Following the old playbook, Chinese media censors continue to propagate pro-Russia sentiments, spread disinformation on purported U.S. bioweapon research labs in Ukraine, and stifle Chinese public criticism of Russia’s military action. Despite Washington’s call for Beijing to encourage Russia to “do the right thing,” China will define what is “right” and make choices to advance the CCP’s geopolitical, military, technological, and economic agenda. The Chinese state makes choices that shape a risk environment conducive to national interests above all else.

In contrast to Russia, the China market remains a magnet for global trade and center of gravity for investment, manufacturing, and supply chains – advantages that China can leverage.  The Chinese government is pursuing measures to avoid secondary sanctions to hedge against the West’s reprisals. Though China might face short-lived reputational risk for supporting Russia, Beijing likely perceives that the West’s opprobrium will be fleeting and fickle in the near term. Looking longer term, China is more intent on using the Ukraine conflict to erode U.S. leadership and sow division in transatlantic relations. Although the United States and EU have converged with surprising speed on shared sanctions against Russia, China will continue to exacerbate fissures in U.S.-EU-NATO strategic interests and further aggravate cleavages in intra-EU politics.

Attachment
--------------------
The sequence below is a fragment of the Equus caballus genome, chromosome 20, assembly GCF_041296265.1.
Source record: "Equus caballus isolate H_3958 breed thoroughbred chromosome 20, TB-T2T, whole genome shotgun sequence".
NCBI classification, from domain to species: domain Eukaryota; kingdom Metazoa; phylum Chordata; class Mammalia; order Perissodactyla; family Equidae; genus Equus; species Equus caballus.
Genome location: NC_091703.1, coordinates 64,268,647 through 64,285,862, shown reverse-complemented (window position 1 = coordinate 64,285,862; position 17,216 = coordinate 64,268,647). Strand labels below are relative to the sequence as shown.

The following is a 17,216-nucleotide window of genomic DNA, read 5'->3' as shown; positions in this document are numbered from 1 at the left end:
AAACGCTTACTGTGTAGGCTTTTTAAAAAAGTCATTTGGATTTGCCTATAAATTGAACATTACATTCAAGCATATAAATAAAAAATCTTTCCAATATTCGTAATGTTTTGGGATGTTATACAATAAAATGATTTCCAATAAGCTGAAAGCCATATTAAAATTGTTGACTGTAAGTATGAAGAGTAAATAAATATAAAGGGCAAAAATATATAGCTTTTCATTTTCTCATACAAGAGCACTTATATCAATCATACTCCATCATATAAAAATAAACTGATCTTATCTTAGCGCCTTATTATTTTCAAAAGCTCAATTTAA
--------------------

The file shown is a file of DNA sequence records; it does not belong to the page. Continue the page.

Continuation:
Moscow, with help from Beijing, is attempting to rewrite reality in Ukraine, Europe, and more broadly, the global order. For Putin, reviving Russia’s dominance across Europe is paramount. For Xi, restoring China’s centrality in the global order is inarguable. For Russia and China, exporting an authoritarian alternative to a U.S.-EU led liberal world order is a shared imperative.  For the United States, shoring up sustained support and cohesion from like-minded nations in Europe and Indo-Pacific will be pivotal for international security. For the global community, the fault lines between democracy and autocracy are framing the future according to two starkly divergent worldviews.